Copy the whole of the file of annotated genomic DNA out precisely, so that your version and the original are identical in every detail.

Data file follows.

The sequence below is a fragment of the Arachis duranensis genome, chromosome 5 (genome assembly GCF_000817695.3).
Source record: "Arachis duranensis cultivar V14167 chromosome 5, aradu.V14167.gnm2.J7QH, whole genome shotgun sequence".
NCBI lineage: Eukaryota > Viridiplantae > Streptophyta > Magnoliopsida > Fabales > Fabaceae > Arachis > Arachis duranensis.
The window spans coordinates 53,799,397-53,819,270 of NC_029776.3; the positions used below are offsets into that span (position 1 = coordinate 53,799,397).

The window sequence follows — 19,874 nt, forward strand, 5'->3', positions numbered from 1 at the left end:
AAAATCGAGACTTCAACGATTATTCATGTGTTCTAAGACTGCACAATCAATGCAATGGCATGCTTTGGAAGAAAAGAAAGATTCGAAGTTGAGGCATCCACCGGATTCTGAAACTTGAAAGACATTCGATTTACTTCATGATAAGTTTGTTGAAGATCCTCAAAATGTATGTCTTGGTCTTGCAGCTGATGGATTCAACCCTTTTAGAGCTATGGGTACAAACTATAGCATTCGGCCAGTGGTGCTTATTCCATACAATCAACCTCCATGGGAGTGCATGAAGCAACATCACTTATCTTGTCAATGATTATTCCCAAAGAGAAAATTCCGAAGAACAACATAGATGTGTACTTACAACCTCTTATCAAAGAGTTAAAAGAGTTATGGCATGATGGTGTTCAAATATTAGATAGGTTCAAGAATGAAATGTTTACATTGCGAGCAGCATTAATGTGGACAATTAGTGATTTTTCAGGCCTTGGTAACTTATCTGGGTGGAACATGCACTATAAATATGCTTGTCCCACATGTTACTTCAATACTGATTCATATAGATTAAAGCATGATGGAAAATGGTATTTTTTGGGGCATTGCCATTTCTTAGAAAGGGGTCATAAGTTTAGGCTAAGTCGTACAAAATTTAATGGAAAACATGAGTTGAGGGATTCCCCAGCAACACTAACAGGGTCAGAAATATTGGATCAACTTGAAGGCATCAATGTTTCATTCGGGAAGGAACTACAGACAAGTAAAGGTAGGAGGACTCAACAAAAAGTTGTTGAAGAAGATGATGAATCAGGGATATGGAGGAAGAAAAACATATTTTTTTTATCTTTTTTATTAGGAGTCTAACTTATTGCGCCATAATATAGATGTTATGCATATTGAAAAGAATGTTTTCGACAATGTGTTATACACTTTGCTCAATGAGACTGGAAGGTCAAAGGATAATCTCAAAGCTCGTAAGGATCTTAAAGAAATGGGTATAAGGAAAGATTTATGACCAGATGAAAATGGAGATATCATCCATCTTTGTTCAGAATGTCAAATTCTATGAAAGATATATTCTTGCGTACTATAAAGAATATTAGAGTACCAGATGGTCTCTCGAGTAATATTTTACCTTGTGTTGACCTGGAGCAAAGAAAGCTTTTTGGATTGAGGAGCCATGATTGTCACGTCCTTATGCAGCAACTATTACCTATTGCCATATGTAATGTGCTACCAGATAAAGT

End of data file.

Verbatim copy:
The sequence below is a fragment of the Arachis duranensis genome, chromosome 5 (genome assembly GCF_000817695.3).
Source record: "Arachis duranensis cultivar V14167 chromosome 5, aradu.V14167.gnm2.J7QH, whole genome shotgun sequence".
NCBI lineage: Eukaryota > Viridiplantae > Streptophyta > Magnoliopsida > Fabales > Fabaceae > Arachis > Arachis duranensis.
The window spans coordinates 53,799,397-53,819,270 of NC_029776.3; the positions used below are offsets into that span (position 1 = coordinate 53,799,397).

The window sequence follows — 19,874 nt, forward strand, 5'->3', positions numbered from 1 at the left end:
AAAATCGAGACTTCAACGATTATTCATGTGTTCTAAGACTGCACAATCAATGCAATGGCATGCTTTGGAAGAAAAGAAAGATTCGAAGTTGAGGCATCCACCGGATTCTGAAACTTGAAAGACATTCGATTTACTTCATGATAAGTTTGTTGAAGATCCTCAAAATGTATGTCTTGGTCTTGCAGCTGATGGATTCAACCCTTTTAGAGCTATGGGTACAAACTATAGCATTCGGCCAGTGGTGCTTATTCCATACAATCAACCTCCATGGGAGTGCATGAAGCAACATCACTTATCTTGTCAATGATTATTCCCAAAGAGAAAATTCCGAAGAACAACATAGATGTGTACTTACAACCTCTTATCAAAGAGTTAAAAGAGTTATGGCATGATGGTGTTCAAATATTAGATAGGTTCAAGAATGAAATGTTTACATTGCGAGCAGCATTAATGTGGACAATTAGTGATTTTTCAGGCCTTGGTAACTTATCTGGGTGGAACATGCACTATAAATATGCTTGTCCCACATGTTACTTCAATACTGATTCATATAGATTAAAGCATGATGGAAAATGGTATTTTTTGGGGCATTGCCATTTCTTAGAAAGGGGTCATAAGTTTAGGCTAAGTCGTACAAAATTTAATGGAAAACATGAGTTGAGGGATTCCCCAGCAACACTAACAGGGTCAGAAATATTGGATCAACTTGAAGGCATCAATGTTTCATTCGGGAAGGAACTACAGACAAGTAAAGGTAGGAGGACTCAACAAAAAGTTGTTGAAGAAGATGATGAATCAGGGATATGGAGGAAGAAAAACATATTTTTTTTATCTTTTTTATTAGGAGTCTAACTTATTGCGCCATAATATAGATGTTATGCATATTGAAAAGAATGTTTTCGACAATGTGTTATACACTTTGCTCAATGAGACTGGAAGGTCAAAGGATAATCTCAAAGCTCGTAAGGATCTTAAAGAAATGGGTATAAGGAAAGATTTATGACCAGATGAAAATGGAGATATCATCCATCTTTGTTCAGAATGTCAAATTCTATGAAAGATATATTCTTGCGTACTATAAAGAATATTAGAGTACCAGATGGTCTCTCGAGTAATATTTTACCTTGTGTTGACCTGGAGCAAAGAAAGCTTTTTGGATTGAGGAGCCATGATTGTCACGTCCTTATGCAGCAACTATTACCTATTGCCATATGTAATGTGCTACCAGATAAAGT